Failure to secure Yeats Collection a National Embarrassment

27 September 2017

Labour spokesperson on Culture, Joan Burton TD has said that the failure to secure the Yeats Collection in public ownership is a national embarrassment following questions to the Minister for Culture in the Dáil. This follows the failure of the State to purchase the collection before it went on auction today in London.

Deputy Burton said:

“The Yeats family collection has now been broken up and lost to the State. Ireland had the chance to secure the full contents before a sale but failed to do so.

“A late intervention has seen a few items bought by the National Library and National Museum but failed to bring the full collection home for a price of less than €2 million.

“The Minister will now seek credit for purchasing a number of items, but it is on her watch that this unique collection of materials has been scattered around the world.

“Yeats was one of our greatest poets, a globally famous writer who played an instrumental role in the formation of modern Ireland, serving as well in our Parliament. It is a shame that these documents have now been lost forever.”

Notes to Editors: Transcript from Questions to the Minister for Culture, Heritage and the Gaeltacht

Deputy Joan Burton asked the Minister for Culture, Heritage and the Gaeltacht the action she has taken to secure a collection (details supplied) and prevent some or all of it going abroad; and if she will make a statement on the matter. [40764/17]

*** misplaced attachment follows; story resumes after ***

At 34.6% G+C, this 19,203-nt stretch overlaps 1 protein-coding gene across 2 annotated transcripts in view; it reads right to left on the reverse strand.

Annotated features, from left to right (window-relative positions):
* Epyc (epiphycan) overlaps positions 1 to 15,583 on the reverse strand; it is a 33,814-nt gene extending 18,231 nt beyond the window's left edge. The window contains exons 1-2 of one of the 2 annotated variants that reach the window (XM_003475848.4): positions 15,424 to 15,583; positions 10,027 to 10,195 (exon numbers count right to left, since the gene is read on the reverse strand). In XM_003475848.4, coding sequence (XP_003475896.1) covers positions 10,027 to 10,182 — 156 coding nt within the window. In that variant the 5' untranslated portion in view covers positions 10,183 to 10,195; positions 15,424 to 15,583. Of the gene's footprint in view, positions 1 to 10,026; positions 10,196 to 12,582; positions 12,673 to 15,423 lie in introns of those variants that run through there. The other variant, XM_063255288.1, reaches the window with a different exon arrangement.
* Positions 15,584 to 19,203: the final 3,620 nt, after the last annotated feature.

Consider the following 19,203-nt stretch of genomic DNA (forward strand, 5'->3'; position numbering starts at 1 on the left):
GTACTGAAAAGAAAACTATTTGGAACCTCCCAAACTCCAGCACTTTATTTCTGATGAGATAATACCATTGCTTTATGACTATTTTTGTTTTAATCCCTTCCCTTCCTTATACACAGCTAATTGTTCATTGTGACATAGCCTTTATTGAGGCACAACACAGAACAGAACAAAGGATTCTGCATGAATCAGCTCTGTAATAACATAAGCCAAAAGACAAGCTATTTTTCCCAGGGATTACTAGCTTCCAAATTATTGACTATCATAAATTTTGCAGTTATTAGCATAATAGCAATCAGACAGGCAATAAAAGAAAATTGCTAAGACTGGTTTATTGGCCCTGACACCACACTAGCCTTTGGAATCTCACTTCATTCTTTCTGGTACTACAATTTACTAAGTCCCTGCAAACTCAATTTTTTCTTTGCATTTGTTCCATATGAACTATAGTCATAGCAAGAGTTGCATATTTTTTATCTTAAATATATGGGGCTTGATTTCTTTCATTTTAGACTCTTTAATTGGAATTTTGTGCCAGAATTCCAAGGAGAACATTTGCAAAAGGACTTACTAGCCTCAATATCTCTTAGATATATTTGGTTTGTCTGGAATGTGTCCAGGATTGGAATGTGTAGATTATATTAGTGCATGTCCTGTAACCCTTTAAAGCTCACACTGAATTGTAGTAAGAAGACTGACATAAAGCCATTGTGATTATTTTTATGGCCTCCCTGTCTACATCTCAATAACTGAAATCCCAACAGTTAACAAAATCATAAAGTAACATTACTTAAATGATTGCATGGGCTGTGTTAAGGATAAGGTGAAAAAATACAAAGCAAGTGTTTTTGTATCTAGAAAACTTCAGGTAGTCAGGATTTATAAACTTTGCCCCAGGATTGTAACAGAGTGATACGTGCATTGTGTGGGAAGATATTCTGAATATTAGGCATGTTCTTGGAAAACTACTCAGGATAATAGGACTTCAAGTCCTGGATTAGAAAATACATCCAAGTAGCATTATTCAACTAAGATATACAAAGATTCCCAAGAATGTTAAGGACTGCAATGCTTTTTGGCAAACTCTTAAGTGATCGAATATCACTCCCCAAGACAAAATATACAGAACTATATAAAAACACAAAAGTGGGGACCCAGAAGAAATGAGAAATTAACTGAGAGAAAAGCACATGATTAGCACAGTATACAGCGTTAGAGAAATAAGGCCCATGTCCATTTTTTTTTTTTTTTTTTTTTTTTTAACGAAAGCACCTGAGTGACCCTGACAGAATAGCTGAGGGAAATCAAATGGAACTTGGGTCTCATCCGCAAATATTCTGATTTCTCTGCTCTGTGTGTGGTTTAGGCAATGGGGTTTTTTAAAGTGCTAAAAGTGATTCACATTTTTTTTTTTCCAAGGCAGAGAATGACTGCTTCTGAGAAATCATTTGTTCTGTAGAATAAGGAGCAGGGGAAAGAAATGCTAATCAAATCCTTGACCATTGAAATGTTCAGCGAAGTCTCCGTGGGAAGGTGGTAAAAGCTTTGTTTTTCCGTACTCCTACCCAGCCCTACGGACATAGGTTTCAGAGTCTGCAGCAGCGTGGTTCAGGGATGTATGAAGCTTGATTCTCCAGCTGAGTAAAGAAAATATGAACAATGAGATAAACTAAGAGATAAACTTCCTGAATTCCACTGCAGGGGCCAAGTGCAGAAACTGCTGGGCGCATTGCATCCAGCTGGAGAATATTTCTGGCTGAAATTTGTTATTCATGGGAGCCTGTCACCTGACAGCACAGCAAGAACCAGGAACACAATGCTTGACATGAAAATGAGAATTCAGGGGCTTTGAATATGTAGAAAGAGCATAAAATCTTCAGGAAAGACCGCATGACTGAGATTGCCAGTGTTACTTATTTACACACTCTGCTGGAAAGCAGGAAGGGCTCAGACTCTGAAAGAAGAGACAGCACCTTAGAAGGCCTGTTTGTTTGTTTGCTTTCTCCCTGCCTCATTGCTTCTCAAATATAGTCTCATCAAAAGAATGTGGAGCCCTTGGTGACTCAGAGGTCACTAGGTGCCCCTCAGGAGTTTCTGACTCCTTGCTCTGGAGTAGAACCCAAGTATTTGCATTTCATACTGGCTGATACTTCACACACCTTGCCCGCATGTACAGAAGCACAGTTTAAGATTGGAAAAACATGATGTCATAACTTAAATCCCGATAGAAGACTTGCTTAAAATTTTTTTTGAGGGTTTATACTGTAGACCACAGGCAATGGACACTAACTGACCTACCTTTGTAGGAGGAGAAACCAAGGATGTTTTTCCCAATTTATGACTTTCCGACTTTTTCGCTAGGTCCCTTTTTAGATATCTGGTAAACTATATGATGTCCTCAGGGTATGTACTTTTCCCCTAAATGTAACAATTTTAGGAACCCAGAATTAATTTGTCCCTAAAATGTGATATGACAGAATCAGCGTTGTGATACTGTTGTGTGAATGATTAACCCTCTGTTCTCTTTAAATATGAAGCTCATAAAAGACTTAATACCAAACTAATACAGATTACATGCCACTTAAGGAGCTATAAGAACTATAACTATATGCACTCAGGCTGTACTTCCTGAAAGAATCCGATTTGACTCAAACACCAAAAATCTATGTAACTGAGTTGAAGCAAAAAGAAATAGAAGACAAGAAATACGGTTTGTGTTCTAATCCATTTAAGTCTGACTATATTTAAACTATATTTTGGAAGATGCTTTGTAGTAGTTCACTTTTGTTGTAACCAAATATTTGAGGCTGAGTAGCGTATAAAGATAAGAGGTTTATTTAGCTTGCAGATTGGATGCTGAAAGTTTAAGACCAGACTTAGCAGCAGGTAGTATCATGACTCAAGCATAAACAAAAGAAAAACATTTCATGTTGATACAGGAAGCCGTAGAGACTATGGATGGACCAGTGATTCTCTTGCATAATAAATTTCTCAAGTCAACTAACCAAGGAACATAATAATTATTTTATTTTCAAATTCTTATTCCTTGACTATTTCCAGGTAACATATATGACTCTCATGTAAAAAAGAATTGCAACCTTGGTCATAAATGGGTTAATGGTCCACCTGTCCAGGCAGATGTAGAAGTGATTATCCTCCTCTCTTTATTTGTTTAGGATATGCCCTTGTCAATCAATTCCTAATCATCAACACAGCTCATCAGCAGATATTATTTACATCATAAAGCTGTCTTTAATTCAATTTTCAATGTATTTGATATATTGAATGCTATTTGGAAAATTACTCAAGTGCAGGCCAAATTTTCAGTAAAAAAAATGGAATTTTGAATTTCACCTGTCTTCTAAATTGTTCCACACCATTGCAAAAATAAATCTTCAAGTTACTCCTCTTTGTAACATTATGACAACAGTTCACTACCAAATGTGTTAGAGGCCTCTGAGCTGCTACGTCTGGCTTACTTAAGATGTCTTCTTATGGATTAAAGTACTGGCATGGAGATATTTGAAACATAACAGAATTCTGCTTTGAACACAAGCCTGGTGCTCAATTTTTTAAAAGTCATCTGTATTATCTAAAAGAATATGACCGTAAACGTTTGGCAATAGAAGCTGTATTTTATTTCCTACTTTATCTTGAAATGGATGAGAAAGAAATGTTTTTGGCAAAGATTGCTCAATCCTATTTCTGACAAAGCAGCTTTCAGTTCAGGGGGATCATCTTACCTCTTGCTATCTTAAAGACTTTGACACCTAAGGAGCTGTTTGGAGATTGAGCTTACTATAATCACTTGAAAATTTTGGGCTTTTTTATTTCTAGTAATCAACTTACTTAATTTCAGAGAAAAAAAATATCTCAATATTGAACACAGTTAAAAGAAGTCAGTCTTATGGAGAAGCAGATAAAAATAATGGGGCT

Deputy Joan Burton: What has the Minister done to preserve this important collection for the Irish people?

Deputy Heather Humphreys: I thank Deputy Burton for raising this. I know that the Deputy has the written reply to her question. I understand that the auction in London is about to conclude, or has just concluded, in respect of the W.B. Yeats collection. The Deputy will appreciate that I have been constrained in what I could say up until now as it is the long-standing policy of the State to not comment one way or another on items that may be coming up for auction.
I am now happy to confirm that I was able to support the National Library of Ireland and the National Museum of Ireland in acquiring a number of items in advance of the auction in London today. In July this year I agreed to provide funding of up to €500,000 to the National Library of Ireland to assist in the acquisition of more than 500 letters between W.B. Yeats and his wife, George Yeats. These letters were withdrawn from auction as a result.
I also provided €150,000 to the National Museum of Ireland to assist in the acquisition of such items that the National Museum of Ireland deemed appropriate, including furniture and other artifacts. This support is in addition to the €518,000 I provided in December 2016 to the National Library of Ireland to assist in the purchase of ten signed letters from James Joyce to W.B. Yeats, the Dream Diary of W.B.Yeats’ wife George and the Yeats family library.